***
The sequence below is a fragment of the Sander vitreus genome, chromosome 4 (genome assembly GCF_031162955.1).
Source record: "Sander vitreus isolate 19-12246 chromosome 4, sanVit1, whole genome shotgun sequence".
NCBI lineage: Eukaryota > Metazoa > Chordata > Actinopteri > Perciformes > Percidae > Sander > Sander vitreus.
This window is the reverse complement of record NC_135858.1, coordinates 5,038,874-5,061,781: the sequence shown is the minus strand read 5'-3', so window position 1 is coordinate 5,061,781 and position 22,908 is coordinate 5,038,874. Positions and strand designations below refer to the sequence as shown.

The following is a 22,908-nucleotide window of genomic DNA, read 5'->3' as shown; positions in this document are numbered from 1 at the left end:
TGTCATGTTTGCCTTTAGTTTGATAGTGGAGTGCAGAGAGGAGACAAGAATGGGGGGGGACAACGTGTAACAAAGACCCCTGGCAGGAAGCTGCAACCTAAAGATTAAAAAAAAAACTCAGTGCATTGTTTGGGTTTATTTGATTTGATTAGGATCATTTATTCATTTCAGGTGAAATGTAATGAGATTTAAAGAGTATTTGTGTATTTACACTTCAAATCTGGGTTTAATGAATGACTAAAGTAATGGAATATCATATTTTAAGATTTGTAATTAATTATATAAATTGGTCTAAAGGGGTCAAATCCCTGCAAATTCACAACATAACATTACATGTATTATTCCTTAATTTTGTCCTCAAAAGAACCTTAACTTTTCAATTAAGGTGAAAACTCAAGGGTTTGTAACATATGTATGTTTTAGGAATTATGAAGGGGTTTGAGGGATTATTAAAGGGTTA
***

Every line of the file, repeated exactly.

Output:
The sequence below is a fragment of the Sander vitreus genome, chromosome 4 (genome assembly GCF_031162955.1).
Source record: "Sander vitreus isolate 19-12246 chromosome 4, sanVit1, whole genome shotgun sequence".
NCBI lineage: Eukaryota > Metazoa > Chordata > Actinopteri > Perciformes > Percidae > Sander > Sander vitreus.
This window is the reverse complement of record NC_135858.1, coordinates 5,038,874-5,061,781: the sequence shown is the minus strand read 5'-3', so window position 1 is coordinate 5,061,781 and position 22,908 is coordinate 5,038,874. Positions and strand designations below refer to the sequence as shown.

The following is a 22,908-nucleotide window of genomic DNA, read 5'->3' as shown; positions in this document are numbered from 1 at the left end:
TGTCATGTTTGCCTTTAGTTTGATAGTGGAGTGCAGAGAGGAGACAAGAATGGGGGGGGACAACGTGTAACAAAGACCCCTGGCAGGAAGCTGCAACCTAAAGATTAAAAAAAAAACTCAGTGCATTGTTTGGGTTTATTTGATTTGATTAGGATCATTTATTCATTTCAGGTGAAATGTAATGAGATTTAAAGAGTATTTGTGTATTTACACTTCAAATCTGGGTTTAATGAATGACTAAAGTAATGGAATATCATATTTTAAGATTTGTAATTAATTATATAAATTGGTCTAAAGGGGTCAAATCCCTGCAAATTCACAACATAACATTACATGTATTATTCCTTAATTTTGTCCTCAAAAGAACCTTAACTTTTCAATTAAGGTGAAAACTCAAGGGTTTGTAACATATGTATGTTTTAGGAATTATGAAGGGGTTTGAGGGATTATTAAAGGGTTA